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US hit Iran with cyberattack after strikes on Saudi oil facilities: report
The U.S. hit Iran with a secret cyberattack after a September strike on two Saudi oil facilities that Washington and Riyadh both blame on Tehran, according to Reuters.
Two U.S. officials told the news service that the operation, which took place late last month, targeted Tehran's ability to spread "propaganda." One of the officials said the attack hit physical hardware, but declined to provide further information.
"They must have dreamt it," Iranian Minister of Communications and Information Technology Mohammad Javad Azari-Jahromi responded, according to Iran's Fars news agency.
The U.S., Saudi Arabia, Britain, France and Germany have all publicly blamed the Sept. 14 strike against Saudi oil facilities on Iran, which denied any involvement in the attack. The Iran-aligned Houthi rebel group in Yemen claimed responsibility.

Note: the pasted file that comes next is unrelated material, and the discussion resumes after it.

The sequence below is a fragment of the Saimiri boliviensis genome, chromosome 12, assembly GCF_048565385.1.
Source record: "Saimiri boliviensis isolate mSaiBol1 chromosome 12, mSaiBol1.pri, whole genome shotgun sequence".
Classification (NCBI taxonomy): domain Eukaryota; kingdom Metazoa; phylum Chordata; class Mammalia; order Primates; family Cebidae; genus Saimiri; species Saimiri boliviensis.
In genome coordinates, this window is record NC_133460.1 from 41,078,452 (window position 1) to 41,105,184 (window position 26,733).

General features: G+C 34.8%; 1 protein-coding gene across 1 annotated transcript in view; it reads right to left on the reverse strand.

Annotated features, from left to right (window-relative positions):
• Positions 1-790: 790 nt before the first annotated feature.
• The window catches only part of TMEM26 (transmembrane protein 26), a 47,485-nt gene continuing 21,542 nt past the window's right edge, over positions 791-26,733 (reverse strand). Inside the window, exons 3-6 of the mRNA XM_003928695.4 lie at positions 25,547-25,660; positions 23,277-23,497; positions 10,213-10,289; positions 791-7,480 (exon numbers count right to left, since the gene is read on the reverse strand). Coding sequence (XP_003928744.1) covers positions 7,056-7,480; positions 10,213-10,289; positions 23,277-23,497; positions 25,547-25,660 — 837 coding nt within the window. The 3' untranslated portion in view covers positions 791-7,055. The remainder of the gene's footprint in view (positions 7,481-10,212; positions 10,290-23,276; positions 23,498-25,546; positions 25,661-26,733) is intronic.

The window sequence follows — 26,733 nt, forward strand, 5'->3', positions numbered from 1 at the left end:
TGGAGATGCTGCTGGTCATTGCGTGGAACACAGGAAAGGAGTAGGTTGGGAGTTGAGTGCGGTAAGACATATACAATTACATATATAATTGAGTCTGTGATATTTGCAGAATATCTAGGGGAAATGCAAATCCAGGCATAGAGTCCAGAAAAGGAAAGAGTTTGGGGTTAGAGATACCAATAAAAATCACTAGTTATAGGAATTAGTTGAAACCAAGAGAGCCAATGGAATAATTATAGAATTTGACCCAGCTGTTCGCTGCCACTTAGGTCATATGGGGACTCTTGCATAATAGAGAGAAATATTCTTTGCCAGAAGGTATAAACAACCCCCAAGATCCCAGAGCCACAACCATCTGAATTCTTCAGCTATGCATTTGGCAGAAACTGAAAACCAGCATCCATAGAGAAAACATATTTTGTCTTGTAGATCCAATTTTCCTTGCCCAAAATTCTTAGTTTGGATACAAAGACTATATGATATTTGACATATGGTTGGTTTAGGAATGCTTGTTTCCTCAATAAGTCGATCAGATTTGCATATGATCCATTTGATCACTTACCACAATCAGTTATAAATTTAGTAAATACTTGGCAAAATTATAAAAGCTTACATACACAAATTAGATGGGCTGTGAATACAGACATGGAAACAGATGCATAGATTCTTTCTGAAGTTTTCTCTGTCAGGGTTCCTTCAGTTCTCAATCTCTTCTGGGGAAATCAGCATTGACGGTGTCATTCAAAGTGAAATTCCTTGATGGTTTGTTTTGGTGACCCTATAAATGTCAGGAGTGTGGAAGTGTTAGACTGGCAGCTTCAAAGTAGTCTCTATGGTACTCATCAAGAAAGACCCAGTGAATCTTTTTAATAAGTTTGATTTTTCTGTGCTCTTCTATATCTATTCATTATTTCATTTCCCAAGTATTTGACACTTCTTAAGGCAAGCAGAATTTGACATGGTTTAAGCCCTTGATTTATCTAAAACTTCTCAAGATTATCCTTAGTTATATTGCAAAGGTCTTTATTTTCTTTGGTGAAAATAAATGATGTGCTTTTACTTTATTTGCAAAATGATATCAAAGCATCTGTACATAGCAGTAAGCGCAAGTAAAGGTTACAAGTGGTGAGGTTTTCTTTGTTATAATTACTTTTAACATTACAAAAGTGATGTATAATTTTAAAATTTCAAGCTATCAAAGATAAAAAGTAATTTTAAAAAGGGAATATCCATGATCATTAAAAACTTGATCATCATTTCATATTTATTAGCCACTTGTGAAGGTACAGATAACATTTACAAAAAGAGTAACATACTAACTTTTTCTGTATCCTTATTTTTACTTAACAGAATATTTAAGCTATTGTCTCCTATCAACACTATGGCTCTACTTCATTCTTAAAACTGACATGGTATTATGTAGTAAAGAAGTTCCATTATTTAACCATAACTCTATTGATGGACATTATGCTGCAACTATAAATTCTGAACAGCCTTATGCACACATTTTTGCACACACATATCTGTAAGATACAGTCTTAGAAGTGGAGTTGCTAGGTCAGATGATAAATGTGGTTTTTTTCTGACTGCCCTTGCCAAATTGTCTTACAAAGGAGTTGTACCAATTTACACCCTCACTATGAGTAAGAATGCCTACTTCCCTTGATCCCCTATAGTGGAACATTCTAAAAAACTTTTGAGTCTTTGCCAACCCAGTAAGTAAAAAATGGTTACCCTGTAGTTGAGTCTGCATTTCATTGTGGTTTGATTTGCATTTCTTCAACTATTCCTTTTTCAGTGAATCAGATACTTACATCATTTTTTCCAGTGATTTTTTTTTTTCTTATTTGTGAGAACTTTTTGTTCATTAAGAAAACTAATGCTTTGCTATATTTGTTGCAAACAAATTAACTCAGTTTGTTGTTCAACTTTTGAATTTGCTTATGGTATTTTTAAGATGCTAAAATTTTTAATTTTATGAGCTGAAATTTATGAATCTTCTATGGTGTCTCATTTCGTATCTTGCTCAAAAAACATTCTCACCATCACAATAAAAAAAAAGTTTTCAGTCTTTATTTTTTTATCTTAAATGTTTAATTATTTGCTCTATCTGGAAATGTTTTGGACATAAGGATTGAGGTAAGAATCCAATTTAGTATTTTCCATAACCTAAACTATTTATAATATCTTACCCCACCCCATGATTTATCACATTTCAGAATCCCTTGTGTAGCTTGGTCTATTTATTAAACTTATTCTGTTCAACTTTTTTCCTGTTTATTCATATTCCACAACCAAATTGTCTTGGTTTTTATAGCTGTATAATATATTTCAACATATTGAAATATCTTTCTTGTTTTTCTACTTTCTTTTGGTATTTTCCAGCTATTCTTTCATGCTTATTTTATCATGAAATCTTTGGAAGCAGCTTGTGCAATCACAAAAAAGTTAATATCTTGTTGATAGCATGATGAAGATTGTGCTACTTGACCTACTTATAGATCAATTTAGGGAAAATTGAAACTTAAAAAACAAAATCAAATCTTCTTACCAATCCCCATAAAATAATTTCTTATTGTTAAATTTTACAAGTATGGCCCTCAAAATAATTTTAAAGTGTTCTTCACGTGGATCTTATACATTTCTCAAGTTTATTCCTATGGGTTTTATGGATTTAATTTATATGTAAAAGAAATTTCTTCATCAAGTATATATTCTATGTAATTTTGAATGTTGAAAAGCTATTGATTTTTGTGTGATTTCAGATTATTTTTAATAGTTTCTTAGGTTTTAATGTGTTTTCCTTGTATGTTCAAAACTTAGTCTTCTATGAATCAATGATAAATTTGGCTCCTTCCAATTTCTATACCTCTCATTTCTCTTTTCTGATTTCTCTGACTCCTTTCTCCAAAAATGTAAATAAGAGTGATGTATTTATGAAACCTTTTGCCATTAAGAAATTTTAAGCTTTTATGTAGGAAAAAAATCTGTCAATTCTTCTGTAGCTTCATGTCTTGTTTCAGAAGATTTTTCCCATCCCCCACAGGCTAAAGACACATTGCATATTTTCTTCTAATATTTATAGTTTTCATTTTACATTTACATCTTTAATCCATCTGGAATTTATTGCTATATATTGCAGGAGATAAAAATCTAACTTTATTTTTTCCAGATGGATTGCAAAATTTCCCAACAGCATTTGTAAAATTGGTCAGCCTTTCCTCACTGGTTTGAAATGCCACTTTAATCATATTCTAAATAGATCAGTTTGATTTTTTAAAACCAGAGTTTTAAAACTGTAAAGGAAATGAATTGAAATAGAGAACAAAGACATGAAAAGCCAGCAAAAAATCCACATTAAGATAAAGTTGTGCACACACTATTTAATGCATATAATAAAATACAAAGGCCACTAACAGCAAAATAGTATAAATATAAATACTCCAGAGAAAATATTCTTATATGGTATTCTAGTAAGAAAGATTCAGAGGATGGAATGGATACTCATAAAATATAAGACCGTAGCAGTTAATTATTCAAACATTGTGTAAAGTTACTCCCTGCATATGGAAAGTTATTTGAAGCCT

The Pentagon responded to the attack by sending thousands of additional troops and equipment to Saudi Arabia to help reinforce its defenses.
Neither the White House nor the National Security Council immediately responded to requests for comment from The Hill regarding the cyberattack.
"As a matter of policy and for operational security, we do not discuss cyberspace operations, intelligence, or planning," Pentagon spokeswoman Elissa Smith told The Hill.
While the effects of the cyberattack are currently unclear, experts say the response could be seen as less provocative than an armed response.
"You can do damage without killing people or blowing things up; it adds an option to the toolkit that we didn't have before and our willingness to use it is important," James Lewis, a cyber expert with the Washington-based Center for Strategic and International Studies, told Reuters.
Tensions in the Gulf have skyrocketed since President Trump last year withdrew the U.S. from the Obama-era nuclear deal with Iran. Tehran has since beefed up its nuclear program beyond the limitations placed on it under the pact, has been accused of bombing oil tankers in the region and shot down a U.S. surveillance drone. Trump authorized a retaliatory strike over the drone shootdown, but aborted the operation after learning as many as 150 Iranians could be killed.